I’m going to take next week to go through these four in detail, but I want you to just notice quickly what I’m seeing. Remember, this isn’t just a recipe of ministries for a “good church”, but instead is what God says a good church looks like. They aren’t a list of ministries, but more a list of attitudes and priorities.

One of them isn’t more important than the other – all four must be present in the church for it to be a “good church” by God’s standards. A “good church” can’t focus on having good worship, but not good at outreach and fellowship. Likewise, a “good church” can’t be a disciplemaking church, but not care about worshipping God or fellowshipping together. All four must be held as the most important areas of our church life. Look again at Acts 2:42-47 and you’ll see them all there.

This Christian Church, maybe called the first in existence, was devoted to “the apostles teaching, the breaking of bread, and the prayers” – that’s areas of discipleship. That’s committing to biblical sermons, practicing the ordinances of the church, and the development of a private the spiritual life.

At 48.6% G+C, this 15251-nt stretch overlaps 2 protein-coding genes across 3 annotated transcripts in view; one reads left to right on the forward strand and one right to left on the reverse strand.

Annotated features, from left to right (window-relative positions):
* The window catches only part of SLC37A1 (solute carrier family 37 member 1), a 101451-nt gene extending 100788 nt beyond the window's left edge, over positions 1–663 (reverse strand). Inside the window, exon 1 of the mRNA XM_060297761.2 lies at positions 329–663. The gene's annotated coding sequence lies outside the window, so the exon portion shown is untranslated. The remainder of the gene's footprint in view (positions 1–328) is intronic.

They were also devoted to “the fellowship, having all things in common, attending the temple together, breaking bread in homes, distributing to the needy among them” – that’s fellowship. They showed love and care for one another in practical ways.

See how “awe came upon every soul, they attended the temple, and praised God” – that’s worship. They saw, heard, felt and experienced the presence of Jesus Christ in their lives and gave awe-inspired worship to Him as a result.

And, they saw “many wonders and signs, distributed proceeds to all who had need, had favor with all the people, and the Lord added to their number.” That’s outreach. That’s evangelism. That’s caring for people outside the church, building the reputation of being godly community members, and seeing people turn to Jesus and be saved.

Conclusion